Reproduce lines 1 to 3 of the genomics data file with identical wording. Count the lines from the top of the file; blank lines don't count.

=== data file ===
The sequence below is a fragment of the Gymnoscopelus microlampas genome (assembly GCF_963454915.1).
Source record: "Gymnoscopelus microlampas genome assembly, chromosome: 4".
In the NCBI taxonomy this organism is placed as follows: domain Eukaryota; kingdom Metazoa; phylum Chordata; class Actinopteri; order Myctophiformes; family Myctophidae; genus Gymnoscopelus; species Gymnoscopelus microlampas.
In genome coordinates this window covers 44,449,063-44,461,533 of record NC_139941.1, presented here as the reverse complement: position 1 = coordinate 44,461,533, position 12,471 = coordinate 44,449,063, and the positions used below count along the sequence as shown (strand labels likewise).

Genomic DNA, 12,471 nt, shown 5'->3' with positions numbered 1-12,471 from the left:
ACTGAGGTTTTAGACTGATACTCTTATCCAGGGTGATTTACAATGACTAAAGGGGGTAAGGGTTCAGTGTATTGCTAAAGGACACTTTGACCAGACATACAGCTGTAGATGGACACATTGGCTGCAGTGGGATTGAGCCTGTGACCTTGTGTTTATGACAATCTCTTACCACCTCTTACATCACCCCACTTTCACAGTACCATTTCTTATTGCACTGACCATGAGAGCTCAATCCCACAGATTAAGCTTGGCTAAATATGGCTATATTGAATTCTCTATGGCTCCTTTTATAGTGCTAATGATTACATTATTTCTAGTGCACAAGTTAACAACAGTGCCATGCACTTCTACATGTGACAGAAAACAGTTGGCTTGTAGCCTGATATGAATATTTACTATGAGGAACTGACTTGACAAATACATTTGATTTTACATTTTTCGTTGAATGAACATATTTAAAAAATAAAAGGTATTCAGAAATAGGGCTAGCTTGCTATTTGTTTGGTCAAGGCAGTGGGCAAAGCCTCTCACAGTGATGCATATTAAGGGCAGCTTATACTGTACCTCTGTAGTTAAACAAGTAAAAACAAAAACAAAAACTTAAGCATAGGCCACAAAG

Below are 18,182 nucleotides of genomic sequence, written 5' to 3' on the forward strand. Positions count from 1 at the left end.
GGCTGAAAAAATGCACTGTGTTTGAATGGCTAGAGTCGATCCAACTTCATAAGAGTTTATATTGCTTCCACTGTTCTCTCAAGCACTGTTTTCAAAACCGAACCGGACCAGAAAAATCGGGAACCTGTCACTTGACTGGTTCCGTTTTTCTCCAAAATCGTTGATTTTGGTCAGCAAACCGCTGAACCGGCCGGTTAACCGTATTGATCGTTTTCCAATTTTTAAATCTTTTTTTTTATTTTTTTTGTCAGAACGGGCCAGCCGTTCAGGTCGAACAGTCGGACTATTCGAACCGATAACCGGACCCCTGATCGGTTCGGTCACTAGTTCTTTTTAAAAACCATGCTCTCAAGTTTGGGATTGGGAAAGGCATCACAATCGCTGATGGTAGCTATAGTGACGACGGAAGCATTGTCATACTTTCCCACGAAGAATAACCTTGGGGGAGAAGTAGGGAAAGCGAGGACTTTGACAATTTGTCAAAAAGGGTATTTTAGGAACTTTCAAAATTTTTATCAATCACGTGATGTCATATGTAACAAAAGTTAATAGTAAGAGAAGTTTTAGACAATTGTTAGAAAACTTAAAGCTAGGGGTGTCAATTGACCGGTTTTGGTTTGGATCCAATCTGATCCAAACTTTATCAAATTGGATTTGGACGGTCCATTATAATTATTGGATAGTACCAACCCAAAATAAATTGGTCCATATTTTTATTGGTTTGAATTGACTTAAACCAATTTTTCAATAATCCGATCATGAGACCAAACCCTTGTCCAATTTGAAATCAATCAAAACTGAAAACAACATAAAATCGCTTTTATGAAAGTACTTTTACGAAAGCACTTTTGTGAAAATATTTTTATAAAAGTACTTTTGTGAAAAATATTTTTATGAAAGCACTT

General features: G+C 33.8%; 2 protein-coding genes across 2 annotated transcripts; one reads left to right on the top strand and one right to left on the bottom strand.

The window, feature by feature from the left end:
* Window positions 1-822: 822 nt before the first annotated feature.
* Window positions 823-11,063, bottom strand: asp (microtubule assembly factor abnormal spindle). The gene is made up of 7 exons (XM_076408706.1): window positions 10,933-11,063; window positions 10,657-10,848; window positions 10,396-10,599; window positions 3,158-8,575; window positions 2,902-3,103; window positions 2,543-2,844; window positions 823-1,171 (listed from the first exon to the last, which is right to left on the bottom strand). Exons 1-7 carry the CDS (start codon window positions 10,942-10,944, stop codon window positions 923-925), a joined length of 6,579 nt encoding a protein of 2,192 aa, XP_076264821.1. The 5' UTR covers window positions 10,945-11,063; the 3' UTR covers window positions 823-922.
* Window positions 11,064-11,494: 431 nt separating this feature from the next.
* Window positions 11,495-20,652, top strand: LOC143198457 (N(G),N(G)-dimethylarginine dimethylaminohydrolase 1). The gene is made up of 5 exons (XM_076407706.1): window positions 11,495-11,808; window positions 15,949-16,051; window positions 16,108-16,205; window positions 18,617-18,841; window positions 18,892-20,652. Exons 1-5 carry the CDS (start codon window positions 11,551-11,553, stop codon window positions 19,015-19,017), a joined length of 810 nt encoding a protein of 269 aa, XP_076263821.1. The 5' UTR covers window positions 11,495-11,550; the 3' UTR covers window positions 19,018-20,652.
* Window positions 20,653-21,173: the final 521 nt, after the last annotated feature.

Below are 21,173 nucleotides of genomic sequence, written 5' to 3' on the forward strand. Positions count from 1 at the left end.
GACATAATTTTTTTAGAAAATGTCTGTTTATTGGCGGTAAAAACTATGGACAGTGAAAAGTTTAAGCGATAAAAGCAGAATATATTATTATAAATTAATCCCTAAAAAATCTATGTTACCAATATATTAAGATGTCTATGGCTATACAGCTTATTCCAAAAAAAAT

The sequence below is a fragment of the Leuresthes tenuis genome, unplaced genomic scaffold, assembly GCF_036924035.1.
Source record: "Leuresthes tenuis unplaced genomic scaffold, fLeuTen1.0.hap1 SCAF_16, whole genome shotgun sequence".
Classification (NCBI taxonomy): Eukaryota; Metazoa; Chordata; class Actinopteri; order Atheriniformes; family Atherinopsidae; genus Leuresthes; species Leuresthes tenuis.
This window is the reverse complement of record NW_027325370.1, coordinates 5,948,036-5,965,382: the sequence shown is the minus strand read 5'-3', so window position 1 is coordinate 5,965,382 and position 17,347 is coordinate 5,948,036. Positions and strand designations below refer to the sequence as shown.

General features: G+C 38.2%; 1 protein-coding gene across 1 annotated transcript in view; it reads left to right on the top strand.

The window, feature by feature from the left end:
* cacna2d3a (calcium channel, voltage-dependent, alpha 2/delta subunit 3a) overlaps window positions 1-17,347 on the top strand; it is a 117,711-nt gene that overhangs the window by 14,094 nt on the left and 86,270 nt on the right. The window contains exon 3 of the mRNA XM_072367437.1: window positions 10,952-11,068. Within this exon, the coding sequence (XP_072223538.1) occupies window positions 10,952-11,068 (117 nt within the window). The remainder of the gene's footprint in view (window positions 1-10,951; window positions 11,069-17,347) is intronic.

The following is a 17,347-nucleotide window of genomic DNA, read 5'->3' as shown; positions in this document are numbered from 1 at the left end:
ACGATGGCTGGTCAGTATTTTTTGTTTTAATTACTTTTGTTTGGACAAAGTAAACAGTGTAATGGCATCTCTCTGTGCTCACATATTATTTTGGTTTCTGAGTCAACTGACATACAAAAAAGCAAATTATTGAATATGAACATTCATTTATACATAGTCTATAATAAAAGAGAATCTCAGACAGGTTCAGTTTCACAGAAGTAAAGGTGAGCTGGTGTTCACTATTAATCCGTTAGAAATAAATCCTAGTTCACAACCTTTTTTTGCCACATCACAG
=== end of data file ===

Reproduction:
The sequence below is a fragment of the Gymnoscopelus microlampas genome (assembly GCF_963454915.1).
Source record: "Gymnoscopelus microlampas genome assembly, chromosome: 4".
In the NCBI taxonomy this organism is placed as follows: domain Eukaryota; kingdom Metazoa; phylum Chordata; class Actinopteri; order Myctophiformes; family Myctophidae; genus Gymnoscopelus; species Gymnoscopelus microlampas.